The Heart Opening--A Love Letter to Jordan
A few weeks ago, the weather took a turn to the gorgeous in Amman. Beautiful, sunny, 70 degree days. I decided to knock off early after Arabic class; I needed a day to let my heart and soul settle after a few raw weeks…who I am kidding, months! I went for a walk in my neighborhood, which is one of the oldest neighborhoods in all of Amman. It’s the quaintest, loveliest walk in all of Amman, in my humble opinion. I set my sights on what I like to call an art compound -- a collection of small houses with exhibitions, outside sculptures, a café, and a beautiful garden overlooking old Amman. It’s one of my favorite areas in the city.
I sat there with my feet up and a minted-lemonade slushy in my hand. I took a breath. I breathed deeply for the first time in months. I watched as the birds (assuming that they were pigeons) flew in migratory patterns high above the buildings and minarets of Jabal Amman as the sun started its slow afternoon descent. It couldn’t have been more Middle Eastern. All I could do was smile. I felt gratitude. I felt peace.
Let’s back up, shall we? I have never, ever voluntarily gone to Amman. Not once. I was evacuated out of Beirut to Amman in the 2006 war. I hated every single second of it, as my heart and mind were focused on my friends in Lebanon. This trip, Amman was supposed to be just a necessary pit stop between the craziness of Beirut and that of the West Bank. I wasn’t supposed to be here, and to be honest, I didn’t want to be here.
But then this happened – I was denied entry at the Israeli border. I felt like I got a swift kick to the gut and a two-by-four to my head. Completely discombobulated physically, and hurt like hell emotionally. A year of planning, years of hoping, all altered in one day and not just for this trip. Last month, after talking to an Israeli lawyer, I found out I have a ten-year ban from entering Israel which means I am also banned from Palestine and serving Palestinians there. Even after 10 years, they may never let me. The hard, cold reality is that I may never set foot in Palestine.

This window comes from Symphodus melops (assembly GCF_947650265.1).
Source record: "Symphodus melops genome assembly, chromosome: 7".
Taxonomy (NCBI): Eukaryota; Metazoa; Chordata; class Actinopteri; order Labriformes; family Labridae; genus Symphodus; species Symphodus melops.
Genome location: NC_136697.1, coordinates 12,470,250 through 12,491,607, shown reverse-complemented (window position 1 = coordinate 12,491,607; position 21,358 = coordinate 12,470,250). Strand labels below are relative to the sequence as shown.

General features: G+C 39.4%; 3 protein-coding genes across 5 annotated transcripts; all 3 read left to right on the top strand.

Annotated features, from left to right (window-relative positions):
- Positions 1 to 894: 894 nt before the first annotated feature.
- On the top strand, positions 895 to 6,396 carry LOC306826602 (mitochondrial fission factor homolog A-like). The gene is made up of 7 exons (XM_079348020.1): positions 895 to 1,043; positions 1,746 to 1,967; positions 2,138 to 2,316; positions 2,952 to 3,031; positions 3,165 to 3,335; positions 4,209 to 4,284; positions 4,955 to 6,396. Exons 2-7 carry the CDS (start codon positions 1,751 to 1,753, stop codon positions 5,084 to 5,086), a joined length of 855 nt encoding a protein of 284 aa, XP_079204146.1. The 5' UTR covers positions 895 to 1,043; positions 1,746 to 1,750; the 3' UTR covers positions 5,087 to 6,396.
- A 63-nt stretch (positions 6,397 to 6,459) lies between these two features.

I wanted to run back to Beirut; it would have been easy. I have friends there who are like family to me, and organizations I believe in and trust; I could have worked with them. But, no -- I intuitively felt I needed to stay in Amman. After 9 hours at the border, an interrogation, being denied and then crossing back into Jordan, I stood in the middle of an empty, dark highway at 9pm, crying. I had 3 Jordanian dinars on me and my suitcase. I had no idea how I was going to get back to Amman or where I would sleep. I was scared and traumatized and exhausted. The last place I wanted to be was Amman.
And yet, today, I am eternally grateful for that horrendous experience. Because without it, I would have missed out on one of the hardest and most life-giving experiences I have ever had. The work I have been doing in Amman is how I have dreamed of working with Palestinians for years. I have met Jordanian-Jordanians and Jordanian-Palestinians and Palestinians who have literally made my heart sing. I have had more than one family stuff me with Mansaf and Makloubeh until I thought I would burst, and declare me one of their own. There honestly has been so much goodness here on so many levels. Too much to put into one blog post, but let me give you three vignettes that let you peek into an unexpected 5 months in Jordan.
The DSPR has been working with Palestinian refugees since the 1950s. They are known as the church in the Muslim Palestinian camps in Jordan. I have had the pleasure of volunteering with them in Jordan since October. Last month, they scheduled a training meeting in a new area, Ashrafieh. This is not a Palestinian camp. It’s a very, very poor area of Amman -- Muslim and Christian. Palestinian, Jordanian, Syrian, and Iraqi. Many refugees. Many needs. The DSPR put together a committee of both men and women, Muslim and Christian, Palestinian and Syrian and Iraqi and held a training for them.
We met at a Catholic church in Ashrafieh. We were greeted warmly by the church staff, as was everyone. I met a lady who worked for Catholic Diocese of Amman, a Muslim woman, who covered. She loves her job and she works with Christians every day and loves it. Muslims were welcomed into the church and they entered without hesitation...and it was no big deal. It was normal for them. They knew each other, they were friends, and I watched as they engaged each other with respect.